3. On June 4, Prime Minister Modi met around 50 Secretaries to the Government of India. The Telegraph reported on June 5: “From the driblets of information seeping through, it is learnt that the Prime Minister’s message was that in case of a ‘conflict’ between the top bureaucrat of Ministry and the Minister the official reported to, the matter should be brought to Modi’s notice immediately for a ‘resolution’. …the official statement said Modi would be accessible to all the ‘officers’ and added that he encouraged them to approach him with their inputs and ideas. It said the Prime Minister ‘empathised’ with the officials when they said they were not being able to ‘realise their true potential because of circumstances’.” Hindustan Times reported (June 5): “‘You can meet me at any time. You can contact me on email or ring me up,’ Modi said while wrapping up the meeting.” Have you ever heard of any Prime Minister in any democracy in the world speak in these terms? It reflects a profound ignorance of the rules and an arrogant sense of self-importance.

Read together, these measures spell (a) aggrandisement of the Prime Minister’s power and authority; (b) diminution of Ministers’ powers and authority and with them a loss of prestige and morale; (c) the civil servants’ loss of respect for their Ministers; and (d) altogether, a subversion of the Cabinet system adopted by the framers of our Constitution. What we are being treated to is not even Crossman’s prime ministerial government but a presidential government under the cloak of a Cabinet system. Even after Patel’s death, Nehru had powerful Ministers such as C. Rajagopalachari, Maulana Abul Kalam Azad, later G.B. Pant and Morarji Desai. Lal Bahadur Shastri, V.P. Singh, Dewe Gowda, I.K. Gujral and Manmohan Singh had powerful Ministers. So, remember, had Atal Bihari Vajpayee. Modi has “yes-men” —“Beni Oui, Ouis” as the French call them. Authorities on constitutional law have pronounced strongly against such measures.

This is what the great authority Ivor Jennings wrote: “Cabinet government is not just government by a Cabinet; it is a whole scheme of government in which ultimate responsibility for political decisions is vested in the Cabinet. It is not enough to collect a dozen gentlemen in a room, place an agenda before them, and tell them that their salaries depend on their reaching agreement…. The Ministers are concerned with policy and not with administration. …The Minister is responsible for what goes on in his Ministry, but he is responsible to and acts on behalf of the Cabinet. Collective responsibility means not only that the Cabinet is collectively responsible for its decisions, but also that it is collectively responsible for ministerial decisions. There are, of course, limits to this responsibility, for the Minister, unlike the official, is not anonymous. On the contrary, he makes all the announcements of government policy relating to his own Department, whether they relate to his decisions or to Cabinet decisions. There are limits because the Minister must be personally responsible for inefficiency or corruption, whether on his own account or on his Department’s account” ( The Hindu’s Republic Day Supplement, January 26, 1950, which it wisely reprinted on August 15, 2007). Ministers have a right to determine policy. They have done so for years; subject, of course, to the Cabinet’s veto and the Prime Minister’s veto if he disagrees. On major issues of policy the Prime Minister and the Cabinet decide, the Minister voicing his views.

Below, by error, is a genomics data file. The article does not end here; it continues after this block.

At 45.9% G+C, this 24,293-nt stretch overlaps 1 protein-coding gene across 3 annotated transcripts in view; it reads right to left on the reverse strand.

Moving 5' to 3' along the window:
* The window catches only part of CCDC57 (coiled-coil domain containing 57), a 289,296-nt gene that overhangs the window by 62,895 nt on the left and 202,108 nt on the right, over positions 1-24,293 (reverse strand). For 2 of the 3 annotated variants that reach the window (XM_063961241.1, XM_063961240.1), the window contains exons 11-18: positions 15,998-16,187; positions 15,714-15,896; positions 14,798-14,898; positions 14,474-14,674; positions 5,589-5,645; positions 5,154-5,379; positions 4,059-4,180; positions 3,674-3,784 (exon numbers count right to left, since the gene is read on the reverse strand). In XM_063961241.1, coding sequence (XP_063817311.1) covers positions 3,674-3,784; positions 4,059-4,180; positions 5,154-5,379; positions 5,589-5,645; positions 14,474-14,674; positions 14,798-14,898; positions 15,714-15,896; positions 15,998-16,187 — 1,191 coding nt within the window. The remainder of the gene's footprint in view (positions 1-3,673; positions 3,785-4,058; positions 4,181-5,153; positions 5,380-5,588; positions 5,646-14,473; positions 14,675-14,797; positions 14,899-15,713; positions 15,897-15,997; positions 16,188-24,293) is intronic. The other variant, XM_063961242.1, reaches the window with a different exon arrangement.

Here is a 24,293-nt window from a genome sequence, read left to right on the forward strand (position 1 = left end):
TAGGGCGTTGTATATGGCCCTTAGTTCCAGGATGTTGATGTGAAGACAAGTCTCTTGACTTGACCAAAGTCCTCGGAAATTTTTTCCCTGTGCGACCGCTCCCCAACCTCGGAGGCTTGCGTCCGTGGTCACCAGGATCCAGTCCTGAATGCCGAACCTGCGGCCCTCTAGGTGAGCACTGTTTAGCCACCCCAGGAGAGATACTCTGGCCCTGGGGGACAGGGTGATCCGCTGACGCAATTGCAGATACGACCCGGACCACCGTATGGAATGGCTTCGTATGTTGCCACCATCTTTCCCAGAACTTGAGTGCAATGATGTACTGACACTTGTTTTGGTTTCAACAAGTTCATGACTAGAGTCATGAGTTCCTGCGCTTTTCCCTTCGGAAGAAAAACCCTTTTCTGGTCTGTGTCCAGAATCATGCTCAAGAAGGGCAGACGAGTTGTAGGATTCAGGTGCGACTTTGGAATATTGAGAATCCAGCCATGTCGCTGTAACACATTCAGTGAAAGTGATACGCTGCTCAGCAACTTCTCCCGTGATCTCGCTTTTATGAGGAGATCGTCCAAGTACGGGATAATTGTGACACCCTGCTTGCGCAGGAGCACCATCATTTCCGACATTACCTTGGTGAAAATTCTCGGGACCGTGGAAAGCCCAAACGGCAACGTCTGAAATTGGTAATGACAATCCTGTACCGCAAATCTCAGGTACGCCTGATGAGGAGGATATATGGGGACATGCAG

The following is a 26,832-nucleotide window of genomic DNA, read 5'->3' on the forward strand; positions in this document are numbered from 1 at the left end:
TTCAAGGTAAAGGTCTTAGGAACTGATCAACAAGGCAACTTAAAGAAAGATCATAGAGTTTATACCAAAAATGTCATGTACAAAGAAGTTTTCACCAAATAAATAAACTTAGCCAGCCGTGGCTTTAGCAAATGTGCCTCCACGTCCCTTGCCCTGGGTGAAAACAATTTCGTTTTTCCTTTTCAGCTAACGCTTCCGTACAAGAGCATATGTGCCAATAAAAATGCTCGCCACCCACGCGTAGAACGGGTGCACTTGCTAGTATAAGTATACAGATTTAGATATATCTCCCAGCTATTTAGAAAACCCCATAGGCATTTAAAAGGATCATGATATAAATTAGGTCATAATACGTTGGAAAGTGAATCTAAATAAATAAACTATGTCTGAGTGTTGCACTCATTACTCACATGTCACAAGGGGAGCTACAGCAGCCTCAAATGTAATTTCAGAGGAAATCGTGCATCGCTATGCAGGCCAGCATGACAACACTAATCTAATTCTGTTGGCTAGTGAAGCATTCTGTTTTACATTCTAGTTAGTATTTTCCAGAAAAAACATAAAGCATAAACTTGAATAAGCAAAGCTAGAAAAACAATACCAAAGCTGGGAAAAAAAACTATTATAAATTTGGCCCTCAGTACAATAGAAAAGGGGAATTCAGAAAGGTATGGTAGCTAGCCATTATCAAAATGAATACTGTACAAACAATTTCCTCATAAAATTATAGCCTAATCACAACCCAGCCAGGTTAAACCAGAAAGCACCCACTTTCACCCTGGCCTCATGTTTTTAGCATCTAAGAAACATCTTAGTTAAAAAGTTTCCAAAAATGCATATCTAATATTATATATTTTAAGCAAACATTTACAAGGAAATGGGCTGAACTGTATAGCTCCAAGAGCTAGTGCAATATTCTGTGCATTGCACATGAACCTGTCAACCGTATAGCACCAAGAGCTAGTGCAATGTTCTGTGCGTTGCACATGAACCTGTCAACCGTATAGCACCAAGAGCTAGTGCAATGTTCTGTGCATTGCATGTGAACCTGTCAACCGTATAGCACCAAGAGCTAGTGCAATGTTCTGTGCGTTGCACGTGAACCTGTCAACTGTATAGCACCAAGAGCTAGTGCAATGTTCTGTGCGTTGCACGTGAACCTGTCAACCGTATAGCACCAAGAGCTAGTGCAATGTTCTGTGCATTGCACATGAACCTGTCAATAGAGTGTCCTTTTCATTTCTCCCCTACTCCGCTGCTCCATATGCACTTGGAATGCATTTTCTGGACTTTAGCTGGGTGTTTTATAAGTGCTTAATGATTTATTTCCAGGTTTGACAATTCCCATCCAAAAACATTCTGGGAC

In May 1992, British Prime Minister John Major published a hitherto secret manual by the Cabinet Office, a copy of which the Cabinet Secretary gives to every new Minister. It was entitled Questions of Procedure for Ministers and was later renamed Ministerial Code: A Code of Conduct and Guidance on Procedures for Ministers. There also exists a Civil Service Code. Paragraph 1, effective from November 1996, says: “Ministers are accountable to Parliament for the policies, decisions, and actions of their departments and agencies.” They are also responsible for what civil servants do in the course of their duties. All this would be rendered meaningless if the Prime Minister alone were to decide policy and reaches out to Secretaries over the heads of their immediate superiors, the Ministers.